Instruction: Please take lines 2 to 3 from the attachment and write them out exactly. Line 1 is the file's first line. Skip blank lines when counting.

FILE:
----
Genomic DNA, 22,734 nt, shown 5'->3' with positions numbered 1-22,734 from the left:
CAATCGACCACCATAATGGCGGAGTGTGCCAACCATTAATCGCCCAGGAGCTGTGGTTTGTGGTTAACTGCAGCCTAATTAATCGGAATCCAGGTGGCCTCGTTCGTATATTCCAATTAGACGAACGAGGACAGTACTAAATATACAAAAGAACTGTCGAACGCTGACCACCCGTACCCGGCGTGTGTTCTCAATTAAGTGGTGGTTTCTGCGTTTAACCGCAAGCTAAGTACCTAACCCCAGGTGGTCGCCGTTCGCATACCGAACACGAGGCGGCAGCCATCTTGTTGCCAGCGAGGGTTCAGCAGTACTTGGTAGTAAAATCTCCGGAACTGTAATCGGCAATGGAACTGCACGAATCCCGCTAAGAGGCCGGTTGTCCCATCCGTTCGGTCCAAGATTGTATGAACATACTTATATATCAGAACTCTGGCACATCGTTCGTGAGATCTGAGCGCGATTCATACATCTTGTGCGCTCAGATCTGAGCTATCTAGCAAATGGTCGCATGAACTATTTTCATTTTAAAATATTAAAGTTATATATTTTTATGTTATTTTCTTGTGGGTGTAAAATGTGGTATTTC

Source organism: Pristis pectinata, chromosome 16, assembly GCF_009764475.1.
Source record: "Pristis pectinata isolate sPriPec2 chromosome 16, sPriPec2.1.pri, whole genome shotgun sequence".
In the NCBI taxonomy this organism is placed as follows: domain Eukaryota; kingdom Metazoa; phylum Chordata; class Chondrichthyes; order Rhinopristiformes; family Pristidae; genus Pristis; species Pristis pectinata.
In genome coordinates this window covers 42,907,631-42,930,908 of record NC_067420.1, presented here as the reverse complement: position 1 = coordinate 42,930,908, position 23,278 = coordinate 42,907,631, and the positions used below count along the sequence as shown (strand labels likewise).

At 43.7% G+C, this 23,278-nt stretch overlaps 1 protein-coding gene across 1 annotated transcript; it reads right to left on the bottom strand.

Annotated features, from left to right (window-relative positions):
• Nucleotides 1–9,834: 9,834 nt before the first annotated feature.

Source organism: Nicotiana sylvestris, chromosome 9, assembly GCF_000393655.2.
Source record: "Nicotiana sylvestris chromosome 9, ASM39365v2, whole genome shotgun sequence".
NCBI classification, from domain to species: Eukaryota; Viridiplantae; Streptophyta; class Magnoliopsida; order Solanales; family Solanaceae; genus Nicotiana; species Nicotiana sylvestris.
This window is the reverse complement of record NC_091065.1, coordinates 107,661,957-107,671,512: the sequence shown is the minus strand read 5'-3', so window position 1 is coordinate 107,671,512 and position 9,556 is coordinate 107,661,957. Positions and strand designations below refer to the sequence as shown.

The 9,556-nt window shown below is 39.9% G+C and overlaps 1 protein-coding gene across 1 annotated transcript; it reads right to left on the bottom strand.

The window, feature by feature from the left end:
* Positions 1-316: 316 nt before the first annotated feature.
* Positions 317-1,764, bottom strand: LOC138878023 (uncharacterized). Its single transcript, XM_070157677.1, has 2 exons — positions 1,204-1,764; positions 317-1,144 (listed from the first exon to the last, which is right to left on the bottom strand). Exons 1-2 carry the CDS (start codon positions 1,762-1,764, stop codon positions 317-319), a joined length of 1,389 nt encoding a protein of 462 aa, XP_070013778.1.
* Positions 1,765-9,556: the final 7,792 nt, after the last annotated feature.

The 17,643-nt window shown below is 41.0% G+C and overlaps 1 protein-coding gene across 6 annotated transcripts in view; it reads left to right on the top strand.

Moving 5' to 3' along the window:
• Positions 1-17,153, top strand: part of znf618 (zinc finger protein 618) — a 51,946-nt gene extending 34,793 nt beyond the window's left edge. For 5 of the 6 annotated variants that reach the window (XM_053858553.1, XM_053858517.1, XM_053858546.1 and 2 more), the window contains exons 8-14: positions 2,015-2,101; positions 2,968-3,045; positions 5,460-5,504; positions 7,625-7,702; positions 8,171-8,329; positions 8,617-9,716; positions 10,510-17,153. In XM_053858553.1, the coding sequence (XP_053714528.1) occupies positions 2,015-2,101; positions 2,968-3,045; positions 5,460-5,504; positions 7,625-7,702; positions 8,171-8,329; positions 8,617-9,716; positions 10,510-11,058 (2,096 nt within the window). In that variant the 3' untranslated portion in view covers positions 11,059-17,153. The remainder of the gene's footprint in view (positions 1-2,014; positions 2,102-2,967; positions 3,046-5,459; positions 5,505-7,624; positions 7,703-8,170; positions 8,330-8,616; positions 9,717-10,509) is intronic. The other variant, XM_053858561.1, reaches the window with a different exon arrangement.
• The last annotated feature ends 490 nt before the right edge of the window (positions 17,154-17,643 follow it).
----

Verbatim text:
CAATCGACCACCATAATGGCGGAGTGTGCCAACCATTAATCGCCCAGGAGCTGTGGTTTGTGGTTAACTGCAGCCTAATTAATCGGAATCCAGGTGGCCTCGTTCGTATATTCCAATTAGACGAACGAGGACAGTACTAAATATACAAAAGAACTGTCGAACGCTGACCACCCGTACCCGGCGTGTGTTCTCAATTAAGTGGTGGTTTCTGCGTTTAACCGCAAGCTAAGTACCTAACCCCAGGTGGTCGCCGTTCGCATACCGAACACGAGGCGGCAGCCATCTTGTTGCCAGCGAGGGTTCAGCAGTACTTGGTAGTAAAATCTCCGGAACTGTAATCGGCAATGGAACTGCACGAATCCCGCTAAGAGGCCGGTTGTCCCATCCGTTCGGTCCAAGATTGTATGAACATACTTATATATCAGAACTCTGGCACATCGTTCGTGAGATCTGAGCGCGATTCATACATCTTGTGCGCTCAGATCTGAGCTATCTAGCAAATGGTCGCATGAACTATTTTCATTTTAAAATATTAAAGTTATATATTTTTATGTTATTTTCTTGTGGGTGTAAAATGTGGTATTTC

Source organism: Pristis pectinata, chromosome 16, assembly GCF_009764475.1.